Parental Guardianship Consent when it comes to School – May a parent refused to give consent?

Parental consent for a minor child’s enrolment into a school – What can you do if co-guardianship consent is refused? Children have a right to a decent education—one which would benefit them in life. Every caring parent wants to give their child the best education possible according to their specific circumstances and station in life.  Not all parents earn the same amount of money or have access the best type of education. However, most parents will do their best, which the law and society expect of all parents. In doing so, they ensure that their child has the best opportunities in life. Parents co-operating in educating their minor children It is vitally important for parents to co-operate when it comes to their minor child’s education. This relates to the enrollment into a school, the paying of school fees, transportation, parent involvement, homework, etc. If one parent does not wish to I want to learn more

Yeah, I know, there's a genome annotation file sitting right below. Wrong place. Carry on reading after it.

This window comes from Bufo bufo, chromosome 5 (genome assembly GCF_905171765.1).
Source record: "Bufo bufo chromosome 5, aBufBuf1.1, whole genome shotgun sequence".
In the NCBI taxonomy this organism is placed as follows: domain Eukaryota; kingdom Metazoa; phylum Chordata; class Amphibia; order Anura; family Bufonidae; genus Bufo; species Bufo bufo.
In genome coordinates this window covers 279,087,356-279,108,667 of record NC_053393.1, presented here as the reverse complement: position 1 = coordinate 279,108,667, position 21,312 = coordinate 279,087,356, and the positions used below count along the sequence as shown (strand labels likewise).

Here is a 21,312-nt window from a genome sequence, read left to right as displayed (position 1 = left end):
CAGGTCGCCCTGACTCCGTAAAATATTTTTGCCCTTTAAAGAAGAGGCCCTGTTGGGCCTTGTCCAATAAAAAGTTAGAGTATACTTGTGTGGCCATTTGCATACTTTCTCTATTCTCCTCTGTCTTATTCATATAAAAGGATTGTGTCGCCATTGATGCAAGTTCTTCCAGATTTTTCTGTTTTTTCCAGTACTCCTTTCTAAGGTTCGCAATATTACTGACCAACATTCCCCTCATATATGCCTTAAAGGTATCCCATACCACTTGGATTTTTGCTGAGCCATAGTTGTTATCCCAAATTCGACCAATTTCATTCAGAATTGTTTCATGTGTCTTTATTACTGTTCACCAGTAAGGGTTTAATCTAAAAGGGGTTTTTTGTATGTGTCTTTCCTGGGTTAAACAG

HAGUE CONVENTION ON THE CIVIL ASPECTS OF INTERNATIONAL CHILD